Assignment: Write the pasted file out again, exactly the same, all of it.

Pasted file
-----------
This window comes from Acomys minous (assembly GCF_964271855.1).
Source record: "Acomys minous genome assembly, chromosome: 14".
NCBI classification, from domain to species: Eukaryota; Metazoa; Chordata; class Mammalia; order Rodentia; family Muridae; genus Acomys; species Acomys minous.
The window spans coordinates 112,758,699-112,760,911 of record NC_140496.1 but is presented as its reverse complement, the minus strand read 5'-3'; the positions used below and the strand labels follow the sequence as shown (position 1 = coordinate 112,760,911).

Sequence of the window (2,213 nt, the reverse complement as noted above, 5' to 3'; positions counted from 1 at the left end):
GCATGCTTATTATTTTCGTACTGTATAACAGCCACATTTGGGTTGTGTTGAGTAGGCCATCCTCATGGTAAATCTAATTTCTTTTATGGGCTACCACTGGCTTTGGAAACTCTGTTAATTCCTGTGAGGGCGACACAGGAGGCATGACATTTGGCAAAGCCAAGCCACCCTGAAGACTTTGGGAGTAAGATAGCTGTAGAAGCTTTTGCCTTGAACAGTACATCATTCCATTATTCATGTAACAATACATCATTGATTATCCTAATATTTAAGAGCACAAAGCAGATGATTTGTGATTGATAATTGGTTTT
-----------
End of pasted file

This window comes from Acomys minous (assembly GCF_964271855.1).
Source record: "Acomys minous genome assembly, chromosome: 14".
NCBI classification, from domain to species: Eukaryota; Metazoa; Chordata; class Mammalia; order Rodentia; family Muridae; genus Acomys; species Acomys minous.
The window spans coordinates 112,758,699-112,760,911 of record NC_140496.1 but is presented as its reverse complement, the minus strand read 5'-3'; the positions used below and the strand labels follow the sequence as shown (position 1 = coordinate 112,760,911).

Sequence of the window (2,213 nt, the reverse complement as noted above, 5' to 3'; positions counted from 1 at the left end):
GCATGCTTATTATTTTCGTACTGTATAACAGCCACATTTGGGTTGTGTTGAGTAGGCCATCCTCATGGTAAATCTAATTTCTTTTATGGGCTACCACTGGCTTTGGAAACTCTGTTAATTCCTGTGAGGGCGACACAGGAGGCATGACATTTGGCAAAGCCAAGCCACCCTGAAGACTTTGGGAGTAAGATAGCTGTAGAAGCTTTTGCCTTGAACAGTACATCATTCCATTATTCATGTAACAATACATCATTGATTATCCTAATATTTAAGAGCACAAAGCAGATGATTTGTGATTGATAATTGGTTTT